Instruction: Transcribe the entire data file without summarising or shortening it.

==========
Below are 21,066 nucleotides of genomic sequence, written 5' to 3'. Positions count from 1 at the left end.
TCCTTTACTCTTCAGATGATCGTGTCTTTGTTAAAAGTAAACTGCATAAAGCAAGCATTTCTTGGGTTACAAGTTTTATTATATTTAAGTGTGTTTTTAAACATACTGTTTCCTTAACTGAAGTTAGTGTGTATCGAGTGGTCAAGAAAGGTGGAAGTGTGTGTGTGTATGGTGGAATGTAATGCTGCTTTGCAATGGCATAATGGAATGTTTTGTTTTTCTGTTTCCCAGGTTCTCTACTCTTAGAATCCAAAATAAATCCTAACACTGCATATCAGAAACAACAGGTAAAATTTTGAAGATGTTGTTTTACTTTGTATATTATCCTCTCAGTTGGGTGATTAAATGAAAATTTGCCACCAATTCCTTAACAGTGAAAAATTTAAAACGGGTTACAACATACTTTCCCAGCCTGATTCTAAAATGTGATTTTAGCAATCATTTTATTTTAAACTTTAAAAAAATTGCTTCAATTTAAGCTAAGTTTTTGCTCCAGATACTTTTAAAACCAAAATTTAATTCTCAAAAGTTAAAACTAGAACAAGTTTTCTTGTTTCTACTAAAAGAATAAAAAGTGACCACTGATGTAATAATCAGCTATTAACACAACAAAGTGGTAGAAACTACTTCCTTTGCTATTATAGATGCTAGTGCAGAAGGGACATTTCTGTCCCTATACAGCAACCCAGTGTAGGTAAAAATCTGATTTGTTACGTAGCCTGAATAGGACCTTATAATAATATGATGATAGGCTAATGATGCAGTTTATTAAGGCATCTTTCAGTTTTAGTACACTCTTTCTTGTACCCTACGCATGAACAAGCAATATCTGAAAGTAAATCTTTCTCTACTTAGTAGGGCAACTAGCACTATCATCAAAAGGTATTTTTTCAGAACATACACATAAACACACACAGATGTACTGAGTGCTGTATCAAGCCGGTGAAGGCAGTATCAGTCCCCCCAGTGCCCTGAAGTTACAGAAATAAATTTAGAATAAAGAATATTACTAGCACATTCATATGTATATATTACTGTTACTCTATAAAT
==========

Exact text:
Below are 21,066 nucleotides of genomic sequence, written 5' to 3'. Positions count from 1 at the left end.
TCCTTTACTCTTCAGATGATCGTGTCTTTGTTAAAAGTAAACTGCATAAAGCAAGCATTTCTTGGGTTACAAGTTTTATTATATTTAAGTGTGTTTTTAAACATACTGTTTCCTTAACTGAAGTTAGTGTGTATCGAGTGGTCAAGAAAGGTGGAAGTGTGTGTGTGTATGGTGGAATGTAATGCTGCTTTGCAATGGCATAATGGAATGTTTTGTTTTTCTGTTTCCCAGGTTCTCTACTCTTAGAATCCAAAATAAATCCTAACACTGCATATCAGAAACAACAGGTAAAATTTTGAAGATGTTGTTTTACTTTGTATATTATCCTCTCAGTTGGGTGATTAAATGAAAATTTGCCACCAATTCCTTAACAGTGAAAAATTTAAAACGGGTTACAACATACTTTCCCAGCCTGATTCTAAAATGTGATTTTAGCAATCATTTTATTTTAAACTTTAAAAAAATTGCTTCAATTTAAGCTAAGTTTTTGCTCCAGATACTTTTAAAACCAAAATTTAATTCTCAAAAGTTAAAACTAGAACAAGTTTTCTTGTTTCTACTAAAAGAATAAAAAGTGACCACTGATGTAATAATCAGCTATTAACACAACAAAGTGGTAGAAACTACTTCCTTTGCTATTATAGATGCTAGTGCAGAAGGGACATTTCTGTCCCTATACAGCAACCCAGTGTAGGTAAAAATCTGATTTGTTACGTAGCCTGAATAGGACCTTATAATAATATGATGATAGGCTAATGATGCAGTTTATTAAGGCATCTTTCAGTTTTAGTACACTCTTTCTTGTACCCTACGCATGAACAAGCAATATCTGAAAGTAAATCTTTCTCTACTTAGTAGGGCAACTAGCACTATCATCAAAAGGTATTTTTTCAGAACATACACATAAACACACACAGATGTACTGAGTGCTGTATCAAGCCGGTGAAGGCAGTATCAGTCCCCCCAGTGCCCTGAAGTTACAGAAATAAATTTAGAATAAAGAATATTACTAGCACATTCATATGTATATATTACTGTTACTCTATAAAT